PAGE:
The cyber sharks are circling during the COVID-19 pandemic with bad actors using phishing attacks to take advantage of people interesting in coronavirus. Even cybercriminals are restricting resources during the global lockdown and are relying on hold techniques to trick victims.
According to Akamai researcher Or Katz, attacks are using old phishing kits that were previously used but have since been discontinued. In a post on Thursday, Katz says hackers have now brought those old methods out of retirement.
As hundreds of millions of people around the world work from home or are only communicating digitally, there is a wider base of potential victims.
Security researchers have found a surge in phishing activity. Attackers are using emails or SMS messages that look legitimate. Unwitting users are directed to websites that are “seemingly related to COVID-19 news, governmental updates, or health-related products and services.”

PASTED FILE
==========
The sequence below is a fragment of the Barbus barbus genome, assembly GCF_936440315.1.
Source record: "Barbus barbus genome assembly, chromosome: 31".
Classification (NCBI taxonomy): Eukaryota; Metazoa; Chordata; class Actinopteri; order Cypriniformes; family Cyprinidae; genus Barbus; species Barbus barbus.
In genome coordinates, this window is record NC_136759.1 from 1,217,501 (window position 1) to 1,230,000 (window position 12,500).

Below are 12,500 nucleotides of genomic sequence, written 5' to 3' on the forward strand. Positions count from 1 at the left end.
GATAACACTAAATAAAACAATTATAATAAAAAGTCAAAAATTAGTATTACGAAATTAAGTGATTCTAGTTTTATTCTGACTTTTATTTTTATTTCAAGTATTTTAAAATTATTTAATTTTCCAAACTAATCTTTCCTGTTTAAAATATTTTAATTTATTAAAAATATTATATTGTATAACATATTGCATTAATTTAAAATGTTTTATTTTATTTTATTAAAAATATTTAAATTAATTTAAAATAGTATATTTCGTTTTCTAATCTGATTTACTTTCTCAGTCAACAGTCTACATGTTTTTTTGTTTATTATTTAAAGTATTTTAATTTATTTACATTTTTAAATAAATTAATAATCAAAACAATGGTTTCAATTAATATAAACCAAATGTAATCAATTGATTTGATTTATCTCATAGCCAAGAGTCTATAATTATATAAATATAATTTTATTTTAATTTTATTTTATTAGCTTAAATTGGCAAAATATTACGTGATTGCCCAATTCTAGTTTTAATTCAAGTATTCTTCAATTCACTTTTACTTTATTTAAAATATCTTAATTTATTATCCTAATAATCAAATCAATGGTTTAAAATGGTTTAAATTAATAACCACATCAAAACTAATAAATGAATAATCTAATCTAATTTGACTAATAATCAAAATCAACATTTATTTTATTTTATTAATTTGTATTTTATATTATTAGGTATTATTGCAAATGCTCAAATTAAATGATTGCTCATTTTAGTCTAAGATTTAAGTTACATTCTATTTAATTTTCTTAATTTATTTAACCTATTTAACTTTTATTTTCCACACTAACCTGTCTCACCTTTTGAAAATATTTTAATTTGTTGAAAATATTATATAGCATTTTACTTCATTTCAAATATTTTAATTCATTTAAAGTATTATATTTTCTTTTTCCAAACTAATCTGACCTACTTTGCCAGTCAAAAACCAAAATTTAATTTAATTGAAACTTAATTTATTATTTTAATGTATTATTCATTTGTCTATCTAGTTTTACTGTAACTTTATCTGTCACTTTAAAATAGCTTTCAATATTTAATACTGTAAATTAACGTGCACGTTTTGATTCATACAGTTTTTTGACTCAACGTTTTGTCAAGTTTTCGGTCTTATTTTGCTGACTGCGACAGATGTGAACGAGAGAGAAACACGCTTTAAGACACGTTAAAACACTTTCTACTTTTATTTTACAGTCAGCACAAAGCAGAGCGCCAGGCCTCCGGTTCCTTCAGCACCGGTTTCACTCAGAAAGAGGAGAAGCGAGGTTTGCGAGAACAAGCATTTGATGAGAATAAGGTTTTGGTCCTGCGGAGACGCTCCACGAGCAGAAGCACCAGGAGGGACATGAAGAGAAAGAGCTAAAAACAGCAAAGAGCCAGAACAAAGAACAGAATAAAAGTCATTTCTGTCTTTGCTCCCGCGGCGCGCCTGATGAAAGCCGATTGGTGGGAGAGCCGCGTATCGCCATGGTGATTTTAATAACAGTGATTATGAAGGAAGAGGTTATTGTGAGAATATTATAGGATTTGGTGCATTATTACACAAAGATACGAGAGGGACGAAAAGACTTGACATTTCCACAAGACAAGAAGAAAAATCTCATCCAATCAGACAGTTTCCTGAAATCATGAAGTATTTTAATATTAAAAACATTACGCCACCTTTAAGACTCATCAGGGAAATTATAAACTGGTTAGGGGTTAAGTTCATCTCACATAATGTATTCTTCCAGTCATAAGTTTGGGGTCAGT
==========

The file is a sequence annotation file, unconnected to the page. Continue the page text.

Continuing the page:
In other words, the attackers are using the fear, uncertainty, and interest around the pandemic to attract victims.
“By pretending to be an insurance company, bank, medical expert or other trusted brand, criminals are convincing victims to trust them,” Katz says. “Once trust is established, the criminal is betting on the victim doing as asked, by opening malicious attachments, following malicious links, and releasing sensitive personal information, in order to enable access to critical applications and services.”
Domain URLs are refreshed, but the underpinning phishing kits are recycled. This surge in old phishing kits is clear.
“The recycling and repurposing of phishing kits themselves are indicative of the turnkey, industrial nature of the phishing industry,” Katz said. He points out that because the kits are old, mitigations may be easier to implement.
However, the easiest way to avoid falling victim to a phishing attack is to never click a link in an email or SMS unless you know who it is from.